Army Communicator

Roles and responsibilities of Army unit commanders

Roles and responsibilities of Army unit commanders

Local approving authorities receive permission to connect local secret networks with specific configurations to the SIPRNET. (Incidentally, for purposes of SIPRNET connections, all Army unit commanders are local approving authorities because they have no direct control of the SIPRNET backbone, only their local networks. This is regardless of rank or position.) Once the local unit receives authority to operate its network, the local unit can make changes to the secret LAN within the scope of the original authority.

For example, if a secret local network was approved within a building and the commander wants to expand the network to another part of the building, this is completely acceptable as long as the required physical security requirements are met. All the local commander needs to do is inform the SIPRNET authorities of the change and document it. There is no reason for a completely new authority to operate.

However, these are the only types of changes the local commander can make without express permission from SIPRNET authorities outside the Army.

For example, if a unit is deploying from Europe or the continental United States to the Middle East, it’s reasonable for the unit commander to expect SIPRNET capability upon arrival. Planning for this new connection requires time. Too often, the request is forgotten and so the unit’s communications officer just “makes it happen” upon arrival in the Middle East, ignoring any security issues.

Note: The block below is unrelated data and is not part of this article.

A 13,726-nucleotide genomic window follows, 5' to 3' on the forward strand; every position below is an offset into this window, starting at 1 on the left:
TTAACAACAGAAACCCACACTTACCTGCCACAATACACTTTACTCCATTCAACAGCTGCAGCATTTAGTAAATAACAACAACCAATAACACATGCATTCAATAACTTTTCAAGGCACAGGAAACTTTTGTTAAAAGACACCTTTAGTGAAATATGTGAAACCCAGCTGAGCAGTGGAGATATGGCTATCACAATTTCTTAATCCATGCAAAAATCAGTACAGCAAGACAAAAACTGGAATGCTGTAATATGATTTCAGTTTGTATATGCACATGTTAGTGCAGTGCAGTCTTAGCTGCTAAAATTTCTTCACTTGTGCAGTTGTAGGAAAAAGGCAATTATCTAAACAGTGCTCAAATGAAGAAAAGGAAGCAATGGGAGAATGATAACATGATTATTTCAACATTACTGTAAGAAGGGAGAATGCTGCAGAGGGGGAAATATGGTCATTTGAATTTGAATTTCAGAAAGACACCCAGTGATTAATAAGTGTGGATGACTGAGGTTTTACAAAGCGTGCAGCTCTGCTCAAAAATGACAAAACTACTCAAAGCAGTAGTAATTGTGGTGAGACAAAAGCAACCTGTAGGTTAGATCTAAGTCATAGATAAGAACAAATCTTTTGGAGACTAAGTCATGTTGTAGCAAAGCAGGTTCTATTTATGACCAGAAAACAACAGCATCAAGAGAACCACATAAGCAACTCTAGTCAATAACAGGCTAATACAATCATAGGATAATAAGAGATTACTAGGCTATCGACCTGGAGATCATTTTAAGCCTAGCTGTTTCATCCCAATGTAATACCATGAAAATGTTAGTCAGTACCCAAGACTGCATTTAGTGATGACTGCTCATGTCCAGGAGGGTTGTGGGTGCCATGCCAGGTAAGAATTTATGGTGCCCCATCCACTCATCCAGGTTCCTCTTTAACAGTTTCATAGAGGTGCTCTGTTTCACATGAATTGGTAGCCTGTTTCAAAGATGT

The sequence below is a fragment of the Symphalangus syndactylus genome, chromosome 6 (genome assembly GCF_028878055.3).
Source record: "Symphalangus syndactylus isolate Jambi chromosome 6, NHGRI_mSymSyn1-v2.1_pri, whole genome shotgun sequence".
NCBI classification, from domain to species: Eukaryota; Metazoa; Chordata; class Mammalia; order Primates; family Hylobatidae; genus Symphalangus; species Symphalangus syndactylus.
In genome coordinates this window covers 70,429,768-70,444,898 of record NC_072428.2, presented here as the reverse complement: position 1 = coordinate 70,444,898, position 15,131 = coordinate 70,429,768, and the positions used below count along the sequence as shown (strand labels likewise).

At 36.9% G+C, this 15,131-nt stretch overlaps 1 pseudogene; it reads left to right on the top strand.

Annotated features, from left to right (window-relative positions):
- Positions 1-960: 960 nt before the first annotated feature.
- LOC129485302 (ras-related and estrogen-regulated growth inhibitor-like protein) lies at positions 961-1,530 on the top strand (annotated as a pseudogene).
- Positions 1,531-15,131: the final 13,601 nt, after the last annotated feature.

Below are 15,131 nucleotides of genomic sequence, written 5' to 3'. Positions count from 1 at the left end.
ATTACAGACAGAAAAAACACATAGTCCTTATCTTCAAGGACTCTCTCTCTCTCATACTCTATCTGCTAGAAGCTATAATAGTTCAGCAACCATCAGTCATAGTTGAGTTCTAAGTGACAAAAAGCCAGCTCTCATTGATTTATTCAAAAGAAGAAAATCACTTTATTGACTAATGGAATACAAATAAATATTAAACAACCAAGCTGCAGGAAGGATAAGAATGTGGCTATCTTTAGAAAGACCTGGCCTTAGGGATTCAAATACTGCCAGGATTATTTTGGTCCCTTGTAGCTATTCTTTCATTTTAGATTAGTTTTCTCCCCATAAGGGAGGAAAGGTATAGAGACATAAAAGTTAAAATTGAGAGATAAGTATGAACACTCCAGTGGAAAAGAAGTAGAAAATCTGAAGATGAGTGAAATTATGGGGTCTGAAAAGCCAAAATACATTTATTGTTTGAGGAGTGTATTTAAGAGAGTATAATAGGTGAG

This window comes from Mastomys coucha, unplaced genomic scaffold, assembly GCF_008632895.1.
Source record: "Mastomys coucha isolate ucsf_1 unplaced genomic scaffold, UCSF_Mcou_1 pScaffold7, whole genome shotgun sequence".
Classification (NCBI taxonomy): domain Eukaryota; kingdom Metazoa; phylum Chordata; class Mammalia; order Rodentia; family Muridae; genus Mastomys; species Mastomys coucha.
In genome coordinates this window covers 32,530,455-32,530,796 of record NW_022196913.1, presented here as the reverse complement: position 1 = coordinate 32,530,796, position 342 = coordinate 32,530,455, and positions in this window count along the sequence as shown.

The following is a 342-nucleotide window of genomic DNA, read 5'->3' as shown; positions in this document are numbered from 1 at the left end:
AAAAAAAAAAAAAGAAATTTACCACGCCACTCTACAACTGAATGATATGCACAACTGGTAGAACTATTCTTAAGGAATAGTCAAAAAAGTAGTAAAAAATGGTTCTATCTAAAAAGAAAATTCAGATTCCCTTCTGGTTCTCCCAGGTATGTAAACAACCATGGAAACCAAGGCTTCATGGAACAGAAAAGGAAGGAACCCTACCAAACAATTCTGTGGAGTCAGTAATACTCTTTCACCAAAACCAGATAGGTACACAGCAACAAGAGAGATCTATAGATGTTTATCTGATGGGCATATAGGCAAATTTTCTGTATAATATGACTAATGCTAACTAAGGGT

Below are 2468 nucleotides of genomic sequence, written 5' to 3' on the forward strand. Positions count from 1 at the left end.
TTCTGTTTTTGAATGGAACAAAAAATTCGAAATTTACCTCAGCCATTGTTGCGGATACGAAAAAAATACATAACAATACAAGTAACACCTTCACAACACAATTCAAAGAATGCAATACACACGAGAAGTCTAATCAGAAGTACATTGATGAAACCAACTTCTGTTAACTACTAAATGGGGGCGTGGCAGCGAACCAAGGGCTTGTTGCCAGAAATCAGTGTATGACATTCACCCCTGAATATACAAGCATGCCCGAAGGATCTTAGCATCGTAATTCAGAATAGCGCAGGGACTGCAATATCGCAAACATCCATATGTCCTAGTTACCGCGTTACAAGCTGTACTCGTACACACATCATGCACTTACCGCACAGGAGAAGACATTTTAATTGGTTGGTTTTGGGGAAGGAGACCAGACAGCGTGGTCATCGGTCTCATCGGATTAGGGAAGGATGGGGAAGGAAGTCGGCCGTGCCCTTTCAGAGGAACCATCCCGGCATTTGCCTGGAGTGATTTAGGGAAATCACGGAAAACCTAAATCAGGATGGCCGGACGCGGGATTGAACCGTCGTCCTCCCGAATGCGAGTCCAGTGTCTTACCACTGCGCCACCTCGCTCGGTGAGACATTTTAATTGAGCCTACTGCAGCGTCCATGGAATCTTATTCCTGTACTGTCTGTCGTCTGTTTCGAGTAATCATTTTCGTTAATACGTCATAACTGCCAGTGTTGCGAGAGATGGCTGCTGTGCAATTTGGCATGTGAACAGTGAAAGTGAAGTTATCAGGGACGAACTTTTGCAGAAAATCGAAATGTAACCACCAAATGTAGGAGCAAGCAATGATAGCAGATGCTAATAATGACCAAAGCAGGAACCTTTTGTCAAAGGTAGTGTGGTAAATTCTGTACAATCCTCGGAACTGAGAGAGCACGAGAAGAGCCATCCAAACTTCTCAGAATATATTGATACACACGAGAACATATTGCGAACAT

One way communications officers make it happen is to request a normal communications link, place military-grade cryptographic devices on each end and pass SIPRNET traffic through the link. Another way is to tunnel SIPRNET traffic through the unclassified military network or through the Internet via Taclane or Network Encryption System encryption devices. While either method is technically correct, the local commander bypasses SIPRNET authorities if either is used without permission, because both methods effectively extend the SIPRNET, changing the basic backbone configuration. Remember, no officer in any Army unit can grant permission to change SIPRNET connections or topology.

In summary, the local or regional commander/authority:

* May not grant interim or final approval on the design or equipment configuration for a new SIPRNET circuit. Only the SIPRNET DAAs or the DSAWG may approve the new circuit. Also, the local or regional commander/authority may not accredit the circuit or equipment configuration without having it verified by a DSAWG/SIPRNET project-manager designated activity;

* May not grant interim or final approval for the design or equipment configuration for a major SIPRNET topology change. This includes tunneling the SIPRNET through new or existing non-secure Internet-protocol router network or Internet connections, or extending an existing SIPRNET installation beyond the scope of the current accreditation;

* May not approve the interconnection of the SIPRNET with any other network. This includes interconnecting the SIPRNET with the NIPRNET, Internet or anything else, or enabling a secret-and-below-interoperability guard such as a mail guard, data guard or data diode;

* May disapprove any design or equipment configuration submitted by subordinates;

* May authorize the expansion of the local classified SIPRNET LAN within the scope of an existing accreditation, as long as the accreditation change is documented and submitted up the SIPRNET approving chain;

* May regularly change the configuration for tactical SIPRNET connections. Tactical connections include those provided by mobile-subscriber-equipment and triservice-tactical type of systems. This is within the scope of the tactical-system accreditation. This authority does not include the long-haul or local fixed circuits that connect the tactical systems to the SIPRNET backbone.

COPYRIGHT 2003 U.S. Army Signal Center

COPYRIGHT 2003 Gale Group